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[en-rap-cher] /ɛnˈræp tʃər/
verb (used with object), enraptured, enrapturing.
to move to rapture; delight beyond measure:
We were enraptured by her singing.
Origin of enrapture
1730-40; en-1 + rapture
Related forms
enrapturedly, adverb
unenraptured, adjective
enthrall, transport, entrance, enchant. Unabridged
Based on the Random House Dictionary, © Random House, Inc. 2015.
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Examples from the Web for enrapture
Historical Examples
  • The very smallness of her stature, with its perfect symmetry, had also gone far to enrapture him.

    The Landleaguers Anthony Trollope
  • There is little that does not enrapture them, if you tie them down to nothing, and let them try all.

    Rhoda Fleming, Complete George Meredith
  • He was surrounded by all that could enchant the eye and enrapture the imagination.

  • And yet, even in this state, they enrapture those who behold them.

  • At first the work did not enrapture me, for I could not see the use of spending so much time upon breathing.

  • Meantime, the girl was making a toilet of vast and artful simplicity wherewith to enrapture the eye of the beholder.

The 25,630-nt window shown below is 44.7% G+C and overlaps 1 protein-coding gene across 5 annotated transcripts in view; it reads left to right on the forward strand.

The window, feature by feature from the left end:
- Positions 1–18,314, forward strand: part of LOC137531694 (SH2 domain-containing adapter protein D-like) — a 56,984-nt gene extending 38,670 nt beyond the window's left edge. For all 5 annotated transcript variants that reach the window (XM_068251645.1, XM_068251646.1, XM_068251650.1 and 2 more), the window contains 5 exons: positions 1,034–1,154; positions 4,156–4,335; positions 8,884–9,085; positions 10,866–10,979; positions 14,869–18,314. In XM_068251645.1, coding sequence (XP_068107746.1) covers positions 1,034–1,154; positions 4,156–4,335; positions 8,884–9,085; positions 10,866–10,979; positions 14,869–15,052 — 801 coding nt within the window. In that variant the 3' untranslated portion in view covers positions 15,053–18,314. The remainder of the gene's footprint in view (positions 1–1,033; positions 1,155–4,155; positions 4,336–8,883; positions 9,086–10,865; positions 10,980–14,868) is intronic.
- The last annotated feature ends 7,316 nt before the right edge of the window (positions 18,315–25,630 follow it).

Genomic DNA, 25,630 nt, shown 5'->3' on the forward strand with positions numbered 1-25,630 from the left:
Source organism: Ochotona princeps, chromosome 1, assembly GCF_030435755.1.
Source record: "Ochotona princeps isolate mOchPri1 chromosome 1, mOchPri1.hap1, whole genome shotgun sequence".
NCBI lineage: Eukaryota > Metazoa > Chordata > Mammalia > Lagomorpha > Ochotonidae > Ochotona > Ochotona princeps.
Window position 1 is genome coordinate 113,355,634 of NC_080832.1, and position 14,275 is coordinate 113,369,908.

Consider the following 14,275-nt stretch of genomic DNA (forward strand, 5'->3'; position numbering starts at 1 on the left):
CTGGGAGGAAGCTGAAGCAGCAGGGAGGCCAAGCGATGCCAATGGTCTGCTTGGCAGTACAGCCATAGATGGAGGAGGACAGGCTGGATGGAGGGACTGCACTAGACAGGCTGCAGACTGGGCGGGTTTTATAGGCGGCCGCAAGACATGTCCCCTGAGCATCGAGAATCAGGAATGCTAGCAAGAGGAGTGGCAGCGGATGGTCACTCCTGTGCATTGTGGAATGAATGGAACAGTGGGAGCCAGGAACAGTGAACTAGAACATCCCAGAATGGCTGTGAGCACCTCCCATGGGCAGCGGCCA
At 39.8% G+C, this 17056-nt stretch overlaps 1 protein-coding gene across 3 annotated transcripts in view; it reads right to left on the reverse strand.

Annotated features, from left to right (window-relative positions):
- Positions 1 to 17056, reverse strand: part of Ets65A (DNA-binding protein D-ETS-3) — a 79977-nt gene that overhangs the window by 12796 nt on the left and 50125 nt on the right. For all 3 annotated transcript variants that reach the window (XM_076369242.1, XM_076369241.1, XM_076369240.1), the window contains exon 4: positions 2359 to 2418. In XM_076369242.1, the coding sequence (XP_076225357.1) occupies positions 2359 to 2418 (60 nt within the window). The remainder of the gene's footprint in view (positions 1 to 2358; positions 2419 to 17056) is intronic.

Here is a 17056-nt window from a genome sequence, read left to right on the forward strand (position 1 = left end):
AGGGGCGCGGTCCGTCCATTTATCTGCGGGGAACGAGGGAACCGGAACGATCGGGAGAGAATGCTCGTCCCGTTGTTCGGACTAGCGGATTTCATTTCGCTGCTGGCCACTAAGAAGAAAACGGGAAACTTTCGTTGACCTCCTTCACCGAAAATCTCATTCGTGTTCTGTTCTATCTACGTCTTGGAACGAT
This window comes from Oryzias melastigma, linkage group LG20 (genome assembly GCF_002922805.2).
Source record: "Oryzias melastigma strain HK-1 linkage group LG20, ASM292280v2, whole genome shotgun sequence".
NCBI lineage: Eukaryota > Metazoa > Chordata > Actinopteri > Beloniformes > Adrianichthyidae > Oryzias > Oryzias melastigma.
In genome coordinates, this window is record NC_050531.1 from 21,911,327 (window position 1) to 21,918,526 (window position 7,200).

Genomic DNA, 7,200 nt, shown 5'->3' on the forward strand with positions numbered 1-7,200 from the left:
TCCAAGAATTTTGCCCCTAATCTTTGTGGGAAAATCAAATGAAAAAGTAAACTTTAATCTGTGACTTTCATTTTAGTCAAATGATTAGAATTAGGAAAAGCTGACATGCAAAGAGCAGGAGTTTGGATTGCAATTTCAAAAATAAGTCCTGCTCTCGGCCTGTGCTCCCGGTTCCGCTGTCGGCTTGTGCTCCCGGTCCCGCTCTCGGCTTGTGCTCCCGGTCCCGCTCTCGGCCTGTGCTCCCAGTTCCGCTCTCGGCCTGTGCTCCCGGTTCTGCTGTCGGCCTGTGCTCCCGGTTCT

The Clarion Samuel Hopkins Adams
  • Such pretty maneuvering of horse and foot took place below Holyrood Palace as quite to enrapture a terrier.

    Greyfriars Bobby Eleanor Atkinson
  • The sight of a modern monument throws one into melancholy even while an ancient one has not ceased to enrapture.

  • Her face was lovely and animated enough to enrapture a Raffaelle, and her fortune ample enough to captivate a Rothschild.

  • “I will enrapture you with a thousand hexameters declaratory of my incommunicable affections,” shouted the prolific versifier.

    Lady Eureka, v. 2 (of 3) Robert Folkestone Williams
British Dictionary definitions for enrapture


(transitive) to fill with delight; enchant
Collins English Dictionary - Complete & Unabridged 2012 Digital Edition
© William Collins Sons & Co. Ltd. 1979, 1986 © HarperCollins
Publishers 1998, 2000, 2003, 2005, 2006, 2007, 2009, 2012
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Word Origin and History for enrapture

1740, from en- (1) + rapture. Related: Enraptured.

Online Etymology Dictionary, © 2010 Douglas Harper
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